Archive for the ‘Jogging’ Category

11-Minute Miles:

Find me on TwitterFirstly, an apology. This blog hasn’t been updated nearly enough over the past 6 months. I could blame this on being busy at my new job (I am now Multimedia Designer for the fabulous Runner’s World), but in reality, working there should have provided me with plenty of material for a blog about running.

Secondly, some congratulations. After some rigorous training with Coach Jog A Lot, Lady Jog A Lot completed the Royal Parks Half-Marathon (her first) in under 2 and a half hours. I was there to cheer her on (trekking around London and spotting her an impressive 6 times) and was very proud and impressed with how well she did. Hopefully she’ll be up for writing a review of the day soon, as it was a great event as a spectator.

Thirdly, some exciting news. As some of you may know, I was sadly denied a ballot place for the 2011 Virgin London Marathon (again). As I entered for the first time three years ago, I’ll be entitled to a guaranteed place in a couple of years (a scheme which the VLM team have now phased out), where I can hopefully finally crack sub-4. But this week I found out that I’ll be running in 2011 as a Runner’s World Pacer!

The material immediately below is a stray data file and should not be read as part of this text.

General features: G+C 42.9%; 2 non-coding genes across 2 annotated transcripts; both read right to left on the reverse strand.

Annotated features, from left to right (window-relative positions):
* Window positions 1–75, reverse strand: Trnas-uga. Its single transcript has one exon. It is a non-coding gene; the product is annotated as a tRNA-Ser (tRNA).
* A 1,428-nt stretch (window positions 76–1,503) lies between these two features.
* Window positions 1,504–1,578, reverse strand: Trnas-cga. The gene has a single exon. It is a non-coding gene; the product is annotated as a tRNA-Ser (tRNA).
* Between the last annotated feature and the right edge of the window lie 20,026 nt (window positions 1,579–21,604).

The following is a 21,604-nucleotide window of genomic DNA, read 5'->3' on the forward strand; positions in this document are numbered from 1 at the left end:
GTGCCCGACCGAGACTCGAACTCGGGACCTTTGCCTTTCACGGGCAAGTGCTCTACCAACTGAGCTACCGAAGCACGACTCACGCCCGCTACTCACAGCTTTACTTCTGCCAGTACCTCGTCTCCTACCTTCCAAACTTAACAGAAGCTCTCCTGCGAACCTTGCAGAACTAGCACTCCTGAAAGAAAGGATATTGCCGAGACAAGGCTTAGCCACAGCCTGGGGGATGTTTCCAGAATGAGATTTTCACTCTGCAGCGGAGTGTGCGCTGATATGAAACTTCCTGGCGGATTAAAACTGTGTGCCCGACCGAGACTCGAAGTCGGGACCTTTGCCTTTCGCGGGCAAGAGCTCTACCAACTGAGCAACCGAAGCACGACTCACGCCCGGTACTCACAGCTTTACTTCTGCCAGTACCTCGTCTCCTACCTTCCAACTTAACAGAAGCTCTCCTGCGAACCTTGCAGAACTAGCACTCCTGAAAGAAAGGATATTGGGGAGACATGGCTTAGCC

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Preparing for that long run:

Dust off those trainersBe honest, how many of you have thought about entering a marathon, confident in your mind that it doesn’t look that hard? If a 101 year-old plumber can trot around drinking beer and still finish, then what’s stopping you, right?

Cut to two months later. You have your place, you’ve got your new trainers and you’re about to go on your first long-distance run. Off you go…

3 hours later, you stumble home; pale, knackered, nipples bleeding and chafing so bad that you look like you’ve won first place in a John Wayne look-a-like competition. Slumped on your sofa you think to yourself, what went wrong?